Ibrahim Miari, son of a Palestinian Muslim father and Jewish Israeli mother, grew up in Israel, became an actor, a playwright, a Sufi dancer, and an educator who now lives in the US.

His one-man drama, In Between—directed by the much-talked-about Elena Araoz, who works internationally—presents intermarriage and growing up in two cultures against all odds.

This drama became so successful that it toured internationally, including Germany, Austria, Ukraine, and the U.S. Ibrahim’s suitcase, filled with numerous props, including a giant hand puppet, makes countless scenes from his life come alive through his extraordinary capacity to act many different roles—including Ibrahim as a little boy, his old grandmother, and an Israeli airport interrogator.

The press and major universities responded to In Between in remarkable ways:

“Here we have a dramatic piece that makes a valuable contribution to our awareness of the kind of issue which we are so often only too happy to ignore.” – Jewish Telegraph, Leeds, UK

“Ibrahim’s own story helps us see the importance of appreciating and dignifying the rainbow of diverse narratives and personalities of our neighbors nearby and around Earth.” – Jewish-Palestinian Living Room Dialogue 

“With deft and charm, he transcends today’s political distractions and reminds us of the deeper inner struggles that link all of humanity.” Public Programs Center for International Studies at M.I.T.

The students and faculty at Brandeis University responded positively to In Between—which tackles taboo subjects about “identity, belonging, cultural and religious conflict in Israel and in our own diverse Jewish community”—that they want to invite Ibrahim back “for many years to come.” BIMA and Genesis at Brandeis University

Ibrahim Miari working with a giant puppet that takes on Arabic & Israeli, Islamic & Jewish roles. Photo by Mark Garvin.

Avraham and Ibrahim: Becoming aware of different identities

Henrik Eger: When was the first time you realized you liked acting?

Ibrahim Miari: My whole life I knew that I wanted to be an actor. I was the one in my family who did impersonations and made people laugh. I was always chosen at school for class theater plays. My first memory on stage was second grade—Mother’s Day. I was pulled up to the stage to dance to a well-known jingle. When I saw the entire school in front of me cheering, I felt I was home.

Henrik: You grew up in Israel as the son of a Palestinian Muslim father and a Jewish Israeli mother in a country that is not exactly famous for treating Palestinians with respect. Could you give an example of a tough moment where you were made aware that you are a Palestinian?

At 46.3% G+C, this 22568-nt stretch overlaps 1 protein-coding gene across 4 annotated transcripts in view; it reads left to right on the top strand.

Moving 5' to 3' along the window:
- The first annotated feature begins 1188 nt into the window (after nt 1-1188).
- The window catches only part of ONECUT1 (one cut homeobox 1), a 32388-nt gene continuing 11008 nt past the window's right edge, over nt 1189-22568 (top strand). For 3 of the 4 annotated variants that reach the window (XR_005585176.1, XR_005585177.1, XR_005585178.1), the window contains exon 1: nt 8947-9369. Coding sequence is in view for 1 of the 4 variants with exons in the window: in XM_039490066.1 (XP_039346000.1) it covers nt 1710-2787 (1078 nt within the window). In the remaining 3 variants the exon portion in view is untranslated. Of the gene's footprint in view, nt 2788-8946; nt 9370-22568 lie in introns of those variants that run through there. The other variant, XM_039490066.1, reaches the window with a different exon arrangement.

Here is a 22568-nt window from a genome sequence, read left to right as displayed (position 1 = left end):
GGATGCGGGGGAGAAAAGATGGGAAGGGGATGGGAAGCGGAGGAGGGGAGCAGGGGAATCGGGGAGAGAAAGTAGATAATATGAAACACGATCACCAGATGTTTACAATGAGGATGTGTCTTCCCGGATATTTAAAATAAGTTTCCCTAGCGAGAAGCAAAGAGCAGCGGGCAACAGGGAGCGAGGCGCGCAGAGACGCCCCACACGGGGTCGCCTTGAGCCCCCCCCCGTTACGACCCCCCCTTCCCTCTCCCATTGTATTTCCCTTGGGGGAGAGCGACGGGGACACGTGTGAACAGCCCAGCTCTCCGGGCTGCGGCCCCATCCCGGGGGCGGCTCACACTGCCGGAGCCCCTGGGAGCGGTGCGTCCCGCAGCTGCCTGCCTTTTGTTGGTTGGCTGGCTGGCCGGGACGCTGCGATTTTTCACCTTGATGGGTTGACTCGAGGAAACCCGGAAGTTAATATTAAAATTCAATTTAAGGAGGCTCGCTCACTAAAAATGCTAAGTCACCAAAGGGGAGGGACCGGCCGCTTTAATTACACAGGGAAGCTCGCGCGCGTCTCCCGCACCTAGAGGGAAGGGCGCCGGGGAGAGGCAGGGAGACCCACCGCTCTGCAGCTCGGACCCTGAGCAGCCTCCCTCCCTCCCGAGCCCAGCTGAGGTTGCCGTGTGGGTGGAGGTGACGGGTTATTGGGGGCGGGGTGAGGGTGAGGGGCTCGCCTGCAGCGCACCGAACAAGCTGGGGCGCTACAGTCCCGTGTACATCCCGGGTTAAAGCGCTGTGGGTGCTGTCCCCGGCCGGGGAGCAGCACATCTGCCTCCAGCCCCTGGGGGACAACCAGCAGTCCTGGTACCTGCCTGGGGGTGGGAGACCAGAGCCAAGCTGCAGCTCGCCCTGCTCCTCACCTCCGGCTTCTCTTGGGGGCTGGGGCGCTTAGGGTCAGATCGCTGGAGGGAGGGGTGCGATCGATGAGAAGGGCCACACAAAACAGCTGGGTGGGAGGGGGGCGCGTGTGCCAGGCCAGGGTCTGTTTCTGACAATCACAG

Ibrahim Miari: I grew up in a Jewish neighborhood. We were one of two Arab families in that area. I was sent to a Jewish kindergarten at first, and there was mutual respect between all neighbors, mostly of Middle Eastern backgrounds—Moroccan, Libyan, Tunisian, Egyptian, etc.—alongside some Ashkenazi families.

I was lucky enough to grow up with children my age where we shared various activities, including Jewish traditions, like building Sukkah. I never felt marginalized in my early childhood. However, I remember an incident: after I helped my neighbors build a Sukkah, I was told by one of the more religious peers not to enter it because I was not Jewish.

Henrik: You were born “Avraham” in Acco, Israel, and attended Jewish school until the age of seven. At eight years old, your name was changed to the Arabic spelling, “Ibrahim,” and you were enrolled at an Arabic School where Israeli Independence Day is commemorated as “Nakba Day,” or the “Day of the Catastrophe.”

Ibrahim: I address this topic in my play. From an Israeli viewpoint, a national celebration day for Jewish people made sense to me. However, the contradictions and ironies of this day only made sense to me later on in my adult life, especially as in Israel, 20 percent of the population are native Palestinians. You cannot escape the celebrations and the fireworks by the Israelis. It has become even more ridiculous with state laws preventing people from waving Palestinian flags, acknowledging the catastrophic day, or allowing the schools to teach about Palestinian history.

Henrik: Similarly, could you give an example of a tough moment for you as an Israeli?

Ibrahim: If you are a Palestinian/Israeli citizen, there is no such thing as “a Palestinian” or “an Israeli,” as we all share common realities. Yet, the more I interacted with Palestinians at peace camps from the West Bank and East Jerusalem in the United States, the more I became aware of my privilege as an Israeli citizen.